NHS: The Musical!BMJ 2006; 332 doi: https://doi.org/10.1136/bmj.332.7552.1279 (Published 25 May 2006) Cite this as: BMJ 2006;332:1279
- Phyllida Brown, freelance journalist (firstname.lastname@example.org)
Aneurin Bevan, the Welsh miner's son who created Britain's NHS in 1948, might have been surprised to find himself starring in a musical satire. But then he would have been surprised about the way things have turned out for the NHS.
Bevan championed the then-radical idea of universal health care, free at the point of use. He believed that this initiative would improve the nation's health so rapidly that eventually the costs of the service would fall. Today, after 58 years, healthcare costs are spiralling, the score card on the nation's health is mixed, and the NHS is a much-kicked political football whose seams sometimes appear to be bursting. Can Bevan's ideal survive?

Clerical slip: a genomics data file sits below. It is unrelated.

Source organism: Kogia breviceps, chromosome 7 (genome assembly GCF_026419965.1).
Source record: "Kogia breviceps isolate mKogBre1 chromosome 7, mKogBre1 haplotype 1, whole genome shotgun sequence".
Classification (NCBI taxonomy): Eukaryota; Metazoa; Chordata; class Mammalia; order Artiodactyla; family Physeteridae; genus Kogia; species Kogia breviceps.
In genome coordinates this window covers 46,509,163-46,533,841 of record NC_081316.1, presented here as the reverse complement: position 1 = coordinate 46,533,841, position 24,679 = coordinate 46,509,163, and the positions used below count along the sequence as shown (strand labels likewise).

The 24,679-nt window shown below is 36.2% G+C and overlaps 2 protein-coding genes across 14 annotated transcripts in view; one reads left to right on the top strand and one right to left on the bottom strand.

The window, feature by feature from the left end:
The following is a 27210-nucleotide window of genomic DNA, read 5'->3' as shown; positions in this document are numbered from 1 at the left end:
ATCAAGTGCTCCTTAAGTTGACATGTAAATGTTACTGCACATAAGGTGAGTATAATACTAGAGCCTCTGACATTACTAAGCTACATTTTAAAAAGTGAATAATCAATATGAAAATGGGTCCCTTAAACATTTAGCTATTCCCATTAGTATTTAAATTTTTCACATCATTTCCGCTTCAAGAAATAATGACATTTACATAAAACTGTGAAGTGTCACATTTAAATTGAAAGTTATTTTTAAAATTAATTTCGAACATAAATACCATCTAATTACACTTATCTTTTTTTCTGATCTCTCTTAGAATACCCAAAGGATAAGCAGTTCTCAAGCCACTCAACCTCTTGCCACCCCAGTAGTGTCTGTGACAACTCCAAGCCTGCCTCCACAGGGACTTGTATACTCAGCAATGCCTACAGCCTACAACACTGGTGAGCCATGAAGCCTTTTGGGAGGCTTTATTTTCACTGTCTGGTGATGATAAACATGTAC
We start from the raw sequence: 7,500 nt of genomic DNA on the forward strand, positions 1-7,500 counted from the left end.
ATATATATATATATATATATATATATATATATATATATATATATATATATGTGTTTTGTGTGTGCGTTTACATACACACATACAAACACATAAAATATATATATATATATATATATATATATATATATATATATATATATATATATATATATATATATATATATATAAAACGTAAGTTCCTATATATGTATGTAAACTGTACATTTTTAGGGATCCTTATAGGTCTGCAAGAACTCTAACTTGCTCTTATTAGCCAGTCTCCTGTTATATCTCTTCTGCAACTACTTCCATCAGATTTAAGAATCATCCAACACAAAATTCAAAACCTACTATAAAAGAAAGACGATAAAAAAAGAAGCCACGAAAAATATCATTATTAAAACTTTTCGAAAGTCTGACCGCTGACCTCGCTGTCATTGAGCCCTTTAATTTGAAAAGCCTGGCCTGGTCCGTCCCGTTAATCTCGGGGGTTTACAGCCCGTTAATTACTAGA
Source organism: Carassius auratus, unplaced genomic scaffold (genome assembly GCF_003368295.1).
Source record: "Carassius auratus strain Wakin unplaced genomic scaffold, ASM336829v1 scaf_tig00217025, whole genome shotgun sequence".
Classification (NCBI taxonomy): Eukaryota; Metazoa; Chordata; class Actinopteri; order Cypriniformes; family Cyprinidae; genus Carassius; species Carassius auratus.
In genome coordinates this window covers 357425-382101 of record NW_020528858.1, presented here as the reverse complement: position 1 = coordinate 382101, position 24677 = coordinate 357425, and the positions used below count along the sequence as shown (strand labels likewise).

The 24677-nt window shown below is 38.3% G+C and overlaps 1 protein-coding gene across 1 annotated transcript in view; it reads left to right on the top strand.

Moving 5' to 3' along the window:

This is the central question behind NHS: The Musical! Nick Stimson and Jimmy Jewell have pulled off the unlikely feat of making the United Kingdom's largest employer the subject of a genuinely entertaining evening. Their sometimes biting satire portrays the key NHS stakeholders—patients, politicians, clinicians, administrators, and industry—each fighting for their own agenda. Of course, there are jokes about Viagra, jokes about Herceptin, and jokes about doctors …
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